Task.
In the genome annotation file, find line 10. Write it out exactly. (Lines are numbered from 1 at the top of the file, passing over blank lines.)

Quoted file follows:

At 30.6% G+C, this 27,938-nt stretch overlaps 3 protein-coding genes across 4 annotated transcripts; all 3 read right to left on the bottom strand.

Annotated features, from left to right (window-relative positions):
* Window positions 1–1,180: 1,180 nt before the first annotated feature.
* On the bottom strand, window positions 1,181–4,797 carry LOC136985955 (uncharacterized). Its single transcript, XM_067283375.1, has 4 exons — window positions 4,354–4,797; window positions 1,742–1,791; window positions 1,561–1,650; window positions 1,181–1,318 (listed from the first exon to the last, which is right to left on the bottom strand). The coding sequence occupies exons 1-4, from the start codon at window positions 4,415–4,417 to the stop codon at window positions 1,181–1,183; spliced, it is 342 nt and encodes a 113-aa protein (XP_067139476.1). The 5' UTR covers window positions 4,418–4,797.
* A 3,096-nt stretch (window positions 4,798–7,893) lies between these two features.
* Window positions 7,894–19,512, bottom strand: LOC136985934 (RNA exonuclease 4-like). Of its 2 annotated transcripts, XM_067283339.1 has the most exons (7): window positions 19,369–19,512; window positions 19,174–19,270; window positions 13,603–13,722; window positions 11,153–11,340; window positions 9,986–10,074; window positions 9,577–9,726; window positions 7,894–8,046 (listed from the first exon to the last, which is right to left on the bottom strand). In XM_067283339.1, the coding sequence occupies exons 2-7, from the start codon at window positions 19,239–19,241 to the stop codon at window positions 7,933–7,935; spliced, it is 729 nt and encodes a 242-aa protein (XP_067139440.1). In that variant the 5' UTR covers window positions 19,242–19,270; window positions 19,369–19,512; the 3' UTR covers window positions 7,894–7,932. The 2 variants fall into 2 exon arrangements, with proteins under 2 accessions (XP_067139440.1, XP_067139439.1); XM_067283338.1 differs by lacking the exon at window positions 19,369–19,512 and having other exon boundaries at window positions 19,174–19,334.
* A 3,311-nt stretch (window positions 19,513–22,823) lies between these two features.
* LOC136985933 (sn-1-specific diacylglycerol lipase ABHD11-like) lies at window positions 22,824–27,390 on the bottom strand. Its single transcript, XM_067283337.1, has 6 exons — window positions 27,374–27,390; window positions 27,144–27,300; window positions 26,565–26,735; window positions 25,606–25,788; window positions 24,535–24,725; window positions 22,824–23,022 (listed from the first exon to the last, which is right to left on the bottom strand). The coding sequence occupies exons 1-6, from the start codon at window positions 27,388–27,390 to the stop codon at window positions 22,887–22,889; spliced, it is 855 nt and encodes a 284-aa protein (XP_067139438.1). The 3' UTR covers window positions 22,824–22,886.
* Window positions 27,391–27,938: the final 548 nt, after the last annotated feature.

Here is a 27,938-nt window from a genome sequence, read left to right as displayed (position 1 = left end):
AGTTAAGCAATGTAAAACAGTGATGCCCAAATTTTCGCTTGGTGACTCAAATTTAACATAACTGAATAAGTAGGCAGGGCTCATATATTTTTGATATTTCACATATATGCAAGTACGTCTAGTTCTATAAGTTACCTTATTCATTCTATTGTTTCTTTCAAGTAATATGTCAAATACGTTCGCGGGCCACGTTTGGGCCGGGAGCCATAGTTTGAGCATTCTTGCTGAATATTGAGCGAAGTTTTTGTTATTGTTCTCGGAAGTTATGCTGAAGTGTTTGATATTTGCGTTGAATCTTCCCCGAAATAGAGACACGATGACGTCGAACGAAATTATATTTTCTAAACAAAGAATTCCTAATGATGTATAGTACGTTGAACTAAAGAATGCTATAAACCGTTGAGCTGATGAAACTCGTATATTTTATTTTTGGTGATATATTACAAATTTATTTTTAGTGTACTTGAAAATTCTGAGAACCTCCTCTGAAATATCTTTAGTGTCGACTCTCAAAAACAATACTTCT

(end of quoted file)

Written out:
Here is a 27,938-nt window from a genome sequence, read left to right as displayed (position 1 = left end):